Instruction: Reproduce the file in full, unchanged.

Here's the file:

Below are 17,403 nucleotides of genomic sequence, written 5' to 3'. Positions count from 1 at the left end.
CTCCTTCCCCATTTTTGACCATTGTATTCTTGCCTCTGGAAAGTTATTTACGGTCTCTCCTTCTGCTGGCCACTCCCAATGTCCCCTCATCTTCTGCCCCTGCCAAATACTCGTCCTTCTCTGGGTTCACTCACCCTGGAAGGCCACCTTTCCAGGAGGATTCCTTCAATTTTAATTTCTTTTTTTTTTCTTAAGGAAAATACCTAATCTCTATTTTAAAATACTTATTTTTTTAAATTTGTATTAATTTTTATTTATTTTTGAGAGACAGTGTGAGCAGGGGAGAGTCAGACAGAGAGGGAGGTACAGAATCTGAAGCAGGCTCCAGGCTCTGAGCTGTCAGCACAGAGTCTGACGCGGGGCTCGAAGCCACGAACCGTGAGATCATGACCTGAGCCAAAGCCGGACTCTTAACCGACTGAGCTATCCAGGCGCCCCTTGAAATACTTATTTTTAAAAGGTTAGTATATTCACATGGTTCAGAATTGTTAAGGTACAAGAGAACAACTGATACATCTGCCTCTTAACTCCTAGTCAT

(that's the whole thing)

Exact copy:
Below are 17,403 nucleotides of genomic sequence, written 5' to 3'. Positions count from 1 at the left end.
CTCCTTCCCCATTTTTGACCATTGTATTCTTGCCTCTGGAAAGTTATTTACGGTCTCTCCTTCTGCTGGCCACTCCCAATGTCCCCTCATCTTCTGCCCCTGCCAAATACTCGTCCTTCTCTGGGTTCACTCACCCTGGAAGGCCACCTTTCCAGGAGGATTCCTTCAATTTTAATTTCTTTTTTTTTTCTTAAGGAAAATACCTAATCTCTATTTTAAAATACTTATTTTTTTAAATTTGTATTAATTTTTATTTATTTTTGAGAGACAGTGTGAGCAGGGGAGAGTCAGACAGAGAGGGAGGTACAGAATCTGAAGCAGGCTCCAGGCTCTGAGCTGTCAGCACAGAGTCTGACGCGGGGCTCGAAGCCACGAACCGTGAGATCATGACCTGAGCCAAAGCCGGACTCTTAACCGACTGAGCTATCCAGGCGCCCCTTGAAATACTTATTTTTAAAAGGTTAGTATATTCACATGGTTCAGAATTGTTAAGGTACAAGAGAACAACTGATACATCTGCCTCTTAACTCCTAGTCAT